Wednesday, June 23, 2010

The Supreme Court's decision in Humanitarian Law Project

This past Monday, June 21, 2010, Holder v. Humanitarian Law Project, the Sureme Court upheld the constitutionality of the criminal prohibition against "material support" to terrorist organizations even when the material support takes the form of "speech to, under the direction of, or in coordination with foreign groups that the speaker knows to be terrorist organizations." (Majority opinion at 21)

There's a lot to be said about this decision, but I want to focus here on one observation by the majority. Rejecting the plaintiffs' arguments that the First Amendment should protect their efforts to train a terrorist organization in the use of international dispute resolution processes, the Court says that such training might actually "benefit that organization in a way that facilitates its terrorist activities." (Majority, at 33.) This must be a possibility, just as it is possible for any resource or skill to be used for good purposes or bad. As Justice Breyer says in dissent, the logic of this argument is extremely far-reaching, for if this danger is a reason for suppressing "speech to, under the direction of, or in coordination with foreign groups that the speaker knows to be terrorist organizations," it is also a reason for suppressing other speech, including absolutely pure political advocacy. (Dissent, at 13-14.) The majority makes clear it is not asserting that Congress could do so, but the logic of its argument would provide a reason for upholding such laws if Congress chose to pass them.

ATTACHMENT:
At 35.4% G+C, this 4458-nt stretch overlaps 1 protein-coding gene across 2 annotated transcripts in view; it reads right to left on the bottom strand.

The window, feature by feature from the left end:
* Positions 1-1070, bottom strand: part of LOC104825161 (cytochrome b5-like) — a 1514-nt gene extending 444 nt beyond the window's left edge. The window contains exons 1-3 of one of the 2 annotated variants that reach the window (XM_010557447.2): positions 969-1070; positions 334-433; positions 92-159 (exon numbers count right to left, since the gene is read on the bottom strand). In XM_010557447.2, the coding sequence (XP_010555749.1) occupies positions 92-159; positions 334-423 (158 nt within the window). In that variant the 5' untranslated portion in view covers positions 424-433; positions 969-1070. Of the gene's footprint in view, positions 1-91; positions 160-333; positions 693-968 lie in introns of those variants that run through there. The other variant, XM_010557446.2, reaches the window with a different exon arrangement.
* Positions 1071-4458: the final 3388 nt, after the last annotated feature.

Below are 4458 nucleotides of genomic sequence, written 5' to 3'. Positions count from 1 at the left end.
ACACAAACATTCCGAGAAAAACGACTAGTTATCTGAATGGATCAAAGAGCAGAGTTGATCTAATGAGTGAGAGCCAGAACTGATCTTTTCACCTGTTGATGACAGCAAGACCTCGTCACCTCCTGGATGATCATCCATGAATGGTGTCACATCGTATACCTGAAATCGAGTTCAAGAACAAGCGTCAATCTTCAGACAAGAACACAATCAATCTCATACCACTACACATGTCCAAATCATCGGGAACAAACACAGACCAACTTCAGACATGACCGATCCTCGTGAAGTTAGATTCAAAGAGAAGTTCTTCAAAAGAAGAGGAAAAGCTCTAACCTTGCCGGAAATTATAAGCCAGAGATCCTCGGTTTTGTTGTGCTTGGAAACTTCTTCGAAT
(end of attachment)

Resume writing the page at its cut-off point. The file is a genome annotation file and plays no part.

All that is by way of background to the point I want to focus on. This point, as put by the majority, is that "[i]f only good can come from training our adversaries in international dispute resolution, presumably it would have been unconstitutional to prevent American citizens from training the Japanese Government on using international organizations and mechanisms to resolve disputes during World War II." (Majority, at 33-34.) As I've thought about the issues of this case over the years, I've worried about roughly this issue -- that the logic of the free speech critique of the "material support" law seemed to carry all the way to supporting, say, the (hypothetical) hospitals of Al Qaeda.

It appears that none of the justices believes free speech extends that far. All seem to accept that fungible resources, even if given for good ends, enable bad recipients to use other equivalent resources for their own malign purposes. Justice Breyer argues, however, that "[t]here is no obvious way in which undertaking advocacy for political change through peaceful means or teaching the PKK and LTTE [designated "terrorist organizations," one Kurdish and one Tamil], say, how to petition the United Nations for political change is fungible with other resources that might be put to more sinister ends in the way that donations of money, food, or computer training are fungible." (Dissent, at 8.)